In an historic action, the Senate confirmed Gina Ortiz Jones and Shawn Skelly to top military positions with unanimous consent.
Gina Ortiz Jones will serve as Under Secretary of the Air Force, the first out lesbian to serve as under secretary of a military branch. Shawn Skelly will serve as Assistant Secretary of Defense for Readiness and Force Management, becoming the first transgender person to hold the post and the highest-ranking out trans defense official in U.S. history.
Skelly is the second trans person confirmed by the Senate. Dr. Rachel Levine, former Secretary of the Pennsylvania Department of Health, is now the assistant secretary to the Department of Health and Human Services. Skelly is the highest-ranking openly trans official at the Department of Defense.
In 2013, Eric Fanning became the first out LGBTQ person to ever serve as under secretary of a military branch when he was confirmed as Under Secretary of the Air Force. He then made history in 2016 when he was confirmed as Secretary of the Army.
“President Biden nominated two historic #LGBTQ+ nominees for key roles at the Department of Defense,” White House Senior Advisor on LGBTQ+ Engagement Reggie Greer wrote on Twitter.
Both Ortiz Jones and Skelly have stellar military records, and both also served under the punitive “Don’t Ask, Don’t Tell” policy.
Ortiz Jones, 40, joined the U. S. Air Force as an intelligence officer and deployed to Iraq during the Bush Administration in 2003 and served until 2006.
She then became an intelligence analyst for U. S. Africa Command in Germany. In 2008, she joined the Defense Intelligence Agency, where she specialized in Latin American issues, and then became a special adviser to the deputy director.
In November 2016, during the Obama administration, Ortiz Jones moved to the Executive Office of the President to serve under the Office of the U. S. Trade Representative. She maintained that position until June 2017.
She quit the Trump administration, telling the media, “The type of people that were brought in to be public servants were interested in neither the public nor the service.”
She added, “That, to me, was a sign that I’m going to have to serve in a different way.”
During her opening statement to the Senate Armed Services Committee in June, Ortiz Jones thanked her partner for her support. She also spoke about the history of discrimination in the military, including her uncle’s limited opportunities as a Filipino who served.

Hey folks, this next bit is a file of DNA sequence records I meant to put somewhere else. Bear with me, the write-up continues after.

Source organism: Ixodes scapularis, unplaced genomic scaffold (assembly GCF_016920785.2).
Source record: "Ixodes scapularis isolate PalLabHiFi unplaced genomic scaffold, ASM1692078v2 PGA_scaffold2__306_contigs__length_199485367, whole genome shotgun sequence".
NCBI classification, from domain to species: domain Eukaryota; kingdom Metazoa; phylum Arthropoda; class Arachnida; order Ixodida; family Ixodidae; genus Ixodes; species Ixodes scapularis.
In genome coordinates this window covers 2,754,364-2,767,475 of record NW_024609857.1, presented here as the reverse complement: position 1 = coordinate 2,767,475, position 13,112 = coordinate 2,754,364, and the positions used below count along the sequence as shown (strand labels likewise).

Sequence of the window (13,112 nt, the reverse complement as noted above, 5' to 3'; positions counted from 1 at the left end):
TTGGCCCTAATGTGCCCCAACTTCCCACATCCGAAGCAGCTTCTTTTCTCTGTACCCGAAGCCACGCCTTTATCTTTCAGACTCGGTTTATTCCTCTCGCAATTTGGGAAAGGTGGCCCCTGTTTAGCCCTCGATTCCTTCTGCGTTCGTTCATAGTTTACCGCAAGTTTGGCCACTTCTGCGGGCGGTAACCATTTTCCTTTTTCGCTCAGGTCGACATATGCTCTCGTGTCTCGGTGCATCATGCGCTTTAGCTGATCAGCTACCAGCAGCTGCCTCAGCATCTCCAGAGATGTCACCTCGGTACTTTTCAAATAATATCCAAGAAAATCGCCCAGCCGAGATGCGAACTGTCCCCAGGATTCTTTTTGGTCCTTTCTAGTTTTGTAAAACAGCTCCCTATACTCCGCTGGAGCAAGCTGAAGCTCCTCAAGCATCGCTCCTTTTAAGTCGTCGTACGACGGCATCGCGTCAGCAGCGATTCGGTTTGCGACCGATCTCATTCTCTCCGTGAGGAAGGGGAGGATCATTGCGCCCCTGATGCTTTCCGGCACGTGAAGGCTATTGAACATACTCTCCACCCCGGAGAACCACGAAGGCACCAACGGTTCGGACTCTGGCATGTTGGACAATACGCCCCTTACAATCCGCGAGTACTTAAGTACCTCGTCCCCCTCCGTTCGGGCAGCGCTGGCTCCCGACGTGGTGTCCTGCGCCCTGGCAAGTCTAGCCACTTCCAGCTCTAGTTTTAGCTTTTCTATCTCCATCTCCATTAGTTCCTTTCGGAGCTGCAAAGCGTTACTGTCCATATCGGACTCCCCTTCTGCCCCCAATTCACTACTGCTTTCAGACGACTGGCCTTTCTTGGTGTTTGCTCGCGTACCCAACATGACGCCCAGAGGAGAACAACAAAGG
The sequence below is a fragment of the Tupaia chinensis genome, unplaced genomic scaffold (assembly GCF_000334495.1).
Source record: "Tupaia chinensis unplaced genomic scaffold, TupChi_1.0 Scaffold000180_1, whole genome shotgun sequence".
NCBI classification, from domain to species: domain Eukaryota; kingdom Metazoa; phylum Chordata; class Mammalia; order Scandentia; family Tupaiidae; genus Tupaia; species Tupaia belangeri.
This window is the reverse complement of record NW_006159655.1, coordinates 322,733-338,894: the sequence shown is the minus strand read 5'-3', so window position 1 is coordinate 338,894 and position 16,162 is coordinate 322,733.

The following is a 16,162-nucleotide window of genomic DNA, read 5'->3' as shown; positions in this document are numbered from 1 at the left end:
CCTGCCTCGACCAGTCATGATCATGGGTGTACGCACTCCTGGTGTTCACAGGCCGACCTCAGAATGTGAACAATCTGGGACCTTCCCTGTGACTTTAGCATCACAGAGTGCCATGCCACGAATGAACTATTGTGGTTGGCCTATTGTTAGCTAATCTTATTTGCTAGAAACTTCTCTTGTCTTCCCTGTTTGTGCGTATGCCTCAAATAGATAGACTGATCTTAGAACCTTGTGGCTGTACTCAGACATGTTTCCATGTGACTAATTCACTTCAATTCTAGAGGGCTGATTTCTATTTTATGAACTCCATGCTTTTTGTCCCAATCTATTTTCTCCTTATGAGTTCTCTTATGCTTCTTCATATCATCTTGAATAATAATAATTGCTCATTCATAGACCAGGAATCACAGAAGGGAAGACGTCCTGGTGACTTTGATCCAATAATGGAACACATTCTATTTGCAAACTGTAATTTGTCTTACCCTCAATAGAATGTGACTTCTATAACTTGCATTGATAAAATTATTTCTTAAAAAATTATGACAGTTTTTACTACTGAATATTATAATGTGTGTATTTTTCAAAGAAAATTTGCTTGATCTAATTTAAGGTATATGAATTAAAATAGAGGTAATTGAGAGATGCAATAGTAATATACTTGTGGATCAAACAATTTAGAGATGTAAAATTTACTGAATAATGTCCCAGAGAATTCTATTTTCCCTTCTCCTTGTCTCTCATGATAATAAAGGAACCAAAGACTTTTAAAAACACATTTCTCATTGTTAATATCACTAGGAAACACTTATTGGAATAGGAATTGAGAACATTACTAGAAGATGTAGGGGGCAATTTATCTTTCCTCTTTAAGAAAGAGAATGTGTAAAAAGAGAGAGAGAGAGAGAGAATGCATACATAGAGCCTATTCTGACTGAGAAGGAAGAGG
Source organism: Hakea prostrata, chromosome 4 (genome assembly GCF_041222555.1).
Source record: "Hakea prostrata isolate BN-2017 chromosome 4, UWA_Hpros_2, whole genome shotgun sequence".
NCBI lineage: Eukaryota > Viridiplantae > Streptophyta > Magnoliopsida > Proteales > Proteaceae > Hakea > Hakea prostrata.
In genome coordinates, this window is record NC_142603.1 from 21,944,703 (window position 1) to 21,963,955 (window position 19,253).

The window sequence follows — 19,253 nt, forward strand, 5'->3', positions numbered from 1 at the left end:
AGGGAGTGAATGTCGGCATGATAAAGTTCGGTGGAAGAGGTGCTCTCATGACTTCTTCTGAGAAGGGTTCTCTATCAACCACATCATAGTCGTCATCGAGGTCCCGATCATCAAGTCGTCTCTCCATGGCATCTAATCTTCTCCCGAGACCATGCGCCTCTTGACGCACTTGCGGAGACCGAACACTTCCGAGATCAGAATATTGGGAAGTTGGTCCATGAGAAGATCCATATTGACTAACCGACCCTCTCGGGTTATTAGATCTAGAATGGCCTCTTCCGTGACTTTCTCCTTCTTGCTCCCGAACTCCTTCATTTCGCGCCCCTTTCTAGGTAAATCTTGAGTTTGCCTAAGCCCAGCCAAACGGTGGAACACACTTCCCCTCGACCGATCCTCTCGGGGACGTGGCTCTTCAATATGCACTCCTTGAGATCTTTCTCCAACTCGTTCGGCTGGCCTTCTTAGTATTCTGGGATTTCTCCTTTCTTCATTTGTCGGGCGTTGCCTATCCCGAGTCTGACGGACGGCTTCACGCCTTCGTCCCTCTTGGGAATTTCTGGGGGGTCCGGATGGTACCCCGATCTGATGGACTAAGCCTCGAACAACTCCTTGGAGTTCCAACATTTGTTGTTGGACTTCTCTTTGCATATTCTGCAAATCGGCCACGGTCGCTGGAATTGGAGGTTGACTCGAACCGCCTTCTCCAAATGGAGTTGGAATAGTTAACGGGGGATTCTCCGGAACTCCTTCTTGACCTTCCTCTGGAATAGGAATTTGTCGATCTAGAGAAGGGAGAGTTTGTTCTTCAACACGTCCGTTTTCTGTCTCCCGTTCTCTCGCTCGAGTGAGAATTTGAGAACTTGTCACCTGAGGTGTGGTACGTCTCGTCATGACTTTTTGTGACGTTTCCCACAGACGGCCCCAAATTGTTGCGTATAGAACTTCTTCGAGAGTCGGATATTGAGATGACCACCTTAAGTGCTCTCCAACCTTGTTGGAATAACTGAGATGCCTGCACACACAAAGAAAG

She paralleled her uncle’s military experience to her service under “Don’t Ask, Don’t Tell,” saying: “That experience cemented my resolve to ensure anyone ready and able to serve can do so to their full potential and accordingly our country’s fullest potential.”
In 2018, Ortiz Jones ran for Congress in Texas’s 23rd congressional district, a Republican enclave, against incumbent Will Hurd, losing by a slim margin. She ran again in 2020, losing a second time.
Skelly, 55, is a co-founder of Out in National Security, an advocacy group of national security professionals. She served just over 20 years in the Navy and retired at the rank of Commander in 2008 and was a naval flight officer. In her last assignment before retiring, Skelly directed the department-wide anti-IED program for the Marine Corps.
She also served as Director of the Executive Secretariat at the Department of Transportation, and from 2013 to 2016 as a special assistant to the Undersecretary of Defense for Acquisition, Technology and Logistics.
In 2017, Skelly was appointed by President Obama to the National Commission on Military, National, and Public Service, making her one of the highest-profile, openly transgender presidential appointees in U.S. history. In 2017, Out Magazine named Skelly to its list of 100 most influential LGBT Americans.
Former Houston Mayor Annise Parker, now president and CEO of the LGBTQ Victory Institute, said Jones’s and Skelly’s confirmations are a “powerful moment.”
“Gina and Shawn served their country when living openly could result in discharge and a lost career, so their ascension to key leadership positions is a powerful moment for those servicemembers who served or continue to serve in silence,” she said in a press release. “Their confirmation will transform perceptions of LGBTQ people within the ranks of the U.S. military, but also among the leaders of militaries we work with around the world.”
She added, “While they were confirmed because of their unquestionable qualifications and experience, they symbolize our continued progress and will further disrupt any lingering notion that LGBTQ people are somehow unfit to serve.”
Ruben Gonzales, executive director of the LGBTQ Victory Institute, said adding more LGBTQ people to the inner levels of government ultimately impacts policies and legislation for all LGBTQ people.
Gonzales said, “The Biden team is building the most LGBTQ-inclusive administration in U.S. history and the impact it will have on policies and legislation is enormous. Gina and Shawn will join at least a dozen other out Defense Department appointees who understand the challenges LGBTQ servicemembers face and will make their well-being a priority.”
He added, “Our military, like our government, is strongest when it reflects the diversity of the people it serves and ensures all are treated with dignity and respect. Gina and Shawn are shattering lavender ceilings that will encourage more LGBTQ people to consider public service.”
Ortiz Jones and Skelly are two of more than 200 LGBTQ political appointees to the administration of President Joe Biden, including at least a dozen currently serving in the Department of Defense.